I got to thinking that traffic after the show would be awful, and I wasn’t too interested in seeing the rest of the show anyway, so I headed back to my hotel and crashed.

Thankfully, the next day was a short day — less than 3 hours of driving. So, after the craziest free hotel breakfast ever including hard boiled eggs and biscuits and gravy and self-serve waffles (which I was inexplicably unable to make despite the fact that the batter was pre-made and there was a waffle iron to do all the work for you), I hung out in my hotel room for a few hours just enjoying not being in my car and waiting for the aquarium to open. At 10, I figured it was probably open (and actually it was open a few hours before then), so I checked out and headed over there.

I’d been asking all kinds of people that I met if there was anything I should be sure not to miss, and almost invariably, people say no, it’s all pretty good. On the one hand, they’re right. You can stop pretty much anywhere and find amazing photographs and scenery. On the other hand, how lame is that? I’m not sure what I’d tell somebody in LA if they asked me, but I’m sure I could come up with something.

I took a few scenic detours and ended up in some state park on a nature trail for about 1.5 miles (it felt more like 3). There was moss all over everything in there. There’s moss all over any natural spot in Oregon it seems, but this was a weird kind of moss that I’ve never seen before. I don’t even know how to describe it, but it was weird.

Several people had told me to stop off at Tillamook to tour the dairy where they make cheese and ice cream. I was under the impression that it was a guided tour and that I would get free ice cream. However, it was a self-guided tour, and I had to wait in line for something close to forever to buy an ice cream cone. What a rip. I didn’t really enjoy the tour, but since I hadn’t eaten lunch, the ice cream was a welcome break at around 2 PM.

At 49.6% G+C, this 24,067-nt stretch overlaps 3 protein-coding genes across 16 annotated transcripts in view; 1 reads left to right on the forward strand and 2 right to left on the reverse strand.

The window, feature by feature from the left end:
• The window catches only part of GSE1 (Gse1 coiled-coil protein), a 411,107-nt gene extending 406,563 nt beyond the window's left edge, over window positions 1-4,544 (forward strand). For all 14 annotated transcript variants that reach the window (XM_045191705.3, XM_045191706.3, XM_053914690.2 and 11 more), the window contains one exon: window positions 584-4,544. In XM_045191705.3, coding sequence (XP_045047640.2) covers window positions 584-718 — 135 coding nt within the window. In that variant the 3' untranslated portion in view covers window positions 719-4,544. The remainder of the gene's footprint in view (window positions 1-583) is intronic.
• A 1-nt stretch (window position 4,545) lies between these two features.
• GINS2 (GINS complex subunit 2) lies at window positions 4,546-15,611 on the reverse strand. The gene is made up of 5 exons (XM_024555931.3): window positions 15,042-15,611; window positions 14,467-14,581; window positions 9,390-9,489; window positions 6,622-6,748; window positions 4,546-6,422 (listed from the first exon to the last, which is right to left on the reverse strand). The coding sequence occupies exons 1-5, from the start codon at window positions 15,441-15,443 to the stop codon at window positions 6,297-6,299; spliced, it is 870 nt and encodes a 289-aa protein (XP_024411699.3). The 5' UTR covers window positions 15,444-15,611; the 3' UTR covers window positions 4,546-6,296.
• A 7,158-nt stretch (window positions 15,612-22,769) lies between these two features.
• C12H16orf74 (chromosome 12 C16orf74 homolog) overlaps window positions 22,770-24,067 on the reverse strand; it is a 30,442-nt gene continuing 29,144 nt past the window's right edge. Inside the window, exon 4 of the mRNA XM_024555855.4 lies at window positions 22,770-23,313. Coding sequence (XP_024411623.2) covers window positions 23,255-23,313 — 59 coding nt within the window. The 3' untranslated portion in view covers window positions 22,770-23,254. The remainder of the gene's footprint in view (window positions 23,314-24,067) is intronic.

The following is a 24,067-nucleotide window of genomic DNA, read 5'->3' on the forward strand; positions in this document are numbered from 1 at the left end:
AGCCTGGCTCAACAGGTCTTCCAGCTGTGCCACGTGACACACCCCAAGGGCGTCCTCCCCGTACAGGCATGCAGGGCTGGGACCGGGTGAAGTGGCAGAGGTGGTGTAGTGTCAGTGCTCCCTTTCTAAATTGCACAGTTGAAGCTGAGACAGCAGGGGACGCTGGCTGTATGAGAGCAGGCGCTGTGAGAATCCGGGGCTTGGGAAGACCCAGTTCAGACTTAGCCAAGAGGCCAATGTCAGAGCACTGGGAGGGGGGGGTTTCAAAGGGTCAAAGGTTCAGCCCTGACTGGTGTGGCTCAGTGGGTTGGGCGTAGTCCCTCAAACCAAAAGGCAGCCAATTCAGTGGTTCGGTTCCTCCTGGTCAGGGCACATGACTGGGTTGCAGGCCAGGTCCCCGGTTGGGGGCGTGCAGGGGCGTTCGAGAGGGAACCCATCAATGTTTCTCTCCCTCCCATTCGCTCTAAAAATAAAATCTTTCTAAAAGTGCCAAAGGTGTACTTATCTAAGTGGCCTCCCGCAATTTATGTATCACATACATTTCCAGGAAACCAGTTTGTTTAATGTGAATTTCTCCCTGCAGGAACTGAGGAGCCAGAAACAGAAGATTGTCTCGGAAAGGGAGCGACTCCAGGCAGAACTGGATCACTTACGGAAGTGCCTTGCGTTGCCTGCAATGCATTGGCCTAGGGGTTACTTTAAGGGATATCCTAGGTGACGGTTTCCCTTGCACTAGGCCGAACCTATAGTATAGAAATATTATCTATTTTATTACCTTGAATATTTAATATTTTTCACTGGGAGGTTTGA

Canon beach was nice in a quaint, come spend all your money kind of way. Everything closes at 5 though. That doesn’t make any sense to me. I guess people just come for the day and don’t sleep over or stay around at night. It’s pretty annoying.

Looking into the galleries though, which I was really looking forward to — it’s why I chose to stay there, they don’t have much of the kind of art that would appeal to me. It seems to be a lot of glass or other Pacific Northwest types of art. I went to sleep that night hoping that I’d have better luck finding modern art in Vancouver.

Friday, I woke early (as I had been doing pretty much every day on the
trip). I showered, and walked over to the Pig’n Pancake to get some
breakfast. After that, I had to wait around for several hours before any of
the shops and galleries would be open. I watched TV, and I didn’t surf the
net since the wireless network seemed to be down.

I checked out of my motel around 10 AM with the understanding that I could
keep my motel parking pace until 12. As it turns out, I didn’t need nearly
that much time. By 11, I felt like I’d been to any store I might want to go
to and had seen what Canon Beach had to offer.

It was kind of disappointing. On the surface, Canon Beach looks like it
would be exactly my kind of place, but as I got into it and poked around,
it’s just not quite my style.

So, I hit the road again, and except for lunch, I didn’t stop any place else
before getting to my parents place. My mother drove me up to Snoqualmie
Falls. Then we went to some local art walk in Issaquah.

Issaquah is kind of a quaint little town with an old train station that
seems to be for display rather than use, and an old Shell gas station that
similarly appears to be more of a museum than a filling station.

The art walk was all kinds of strange though. They had a few galleries, and
those were fine and about what you’d expect. Most of the artists were
displaying in local businesses though, so you’d go into mortgage brokers
offices and barber shops and look at a few pretty obviously amateur
paintings or jewelry or whatever.